‘Given this sex difference in contrast, Russell found a connection between the application of cosmetics and how it consistently increases facial contrast. Female faces wearing cosmetics have greater facial contrast than the same faces not wearing cosmetics. Russell noted that female facial beauty has been closely linked to sex differences, with femininity considered attractive. His results suggest that cosmetics may function in part by exaggerating a sexually dimorphic attribute to make the face appear more feminine and attractive.

“Cosmetics are typically used in precisely the correct way to exaggerate this difference, ” Russell said. “Making the eyes and lips darker without changing the surrounding skin increases the facial contrast. Femininity and attractiveness are highly correlated, so making a face more feminine also makes it more attractive.”

091020153100-large
In the photo, “Illusion of Sex,” two faces are perceived as male and female. However, both faces are actually versions of the same androgynous face. One face was created by increasing the contrast of the androgynous face, while the other face was created by decreasing the contrast. The face with more contrast is perceived as female, while the face with less contrast is perceived as male. This demonstrates that contrast is an important cue for perceiving the sex of a face, with greater contrast appearing feminine, and lesser contrast appearing masculine.’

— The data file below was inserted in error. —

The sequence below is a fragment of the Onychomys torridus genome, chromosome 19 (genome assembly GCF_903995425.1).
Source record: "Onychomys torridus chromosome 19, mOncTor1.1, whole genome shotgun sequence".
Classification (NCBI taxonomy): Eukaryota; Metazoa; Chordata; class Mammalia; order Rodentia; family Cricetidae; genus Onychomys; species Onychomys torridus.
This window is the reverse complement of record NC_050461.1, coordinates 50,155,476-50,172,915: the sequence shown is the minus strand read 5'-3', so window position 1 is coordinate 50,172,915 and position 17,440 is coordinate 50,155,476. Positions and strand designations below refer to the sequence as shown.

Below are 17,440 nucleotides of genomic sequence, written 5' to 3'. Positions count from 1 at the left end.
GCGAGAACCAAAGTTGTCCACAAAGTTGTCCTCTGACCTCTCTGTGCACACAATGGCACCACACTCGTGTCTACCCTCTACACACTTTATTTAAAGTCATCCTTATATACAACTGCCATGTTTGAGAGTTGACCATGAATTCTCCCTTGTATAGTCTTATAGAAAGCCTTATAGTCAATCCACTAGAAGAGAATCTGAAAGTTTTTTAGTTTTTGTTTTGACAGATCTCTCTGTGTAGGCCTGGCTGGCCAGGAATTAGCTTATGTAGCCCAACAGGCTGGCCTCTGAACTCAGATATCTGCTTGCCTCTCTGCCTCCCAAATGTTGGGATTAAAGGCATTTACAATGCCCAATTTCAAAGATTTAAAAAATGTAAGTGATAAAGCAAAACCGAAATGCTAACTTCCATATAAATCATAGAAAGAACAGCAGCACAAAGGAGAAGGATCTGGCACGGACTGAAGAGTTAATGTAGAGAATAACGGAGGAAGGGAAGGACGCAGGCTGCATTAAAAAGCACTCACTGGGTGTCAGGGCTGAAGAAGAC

So if wearing makeup objectively increase attractiveness for women, then I suppose the reasons to apply makeup everyday will be very similar to the reasons why we have showers or why we wear something decent. The quote I hear a lot is “Eat to please thyself, but dress to please others” (Benjamin Franklin). If you want to look your best, spending time on makeup can be more effective than spending time and money on other items like dresses or shoes. This is because people will look at your face more often than your shoes (wanna bet?). Applying foundations and powder makes your face looks brighter, looks healthier and most importantly, not pale. Lipstick does a great job in making the entire face appear fresh, even if internally I’m kind of sick *cough*. When I don’t have enough sleep the night before, concealers will fix up the bags under my eyes, they’re gone in a puff!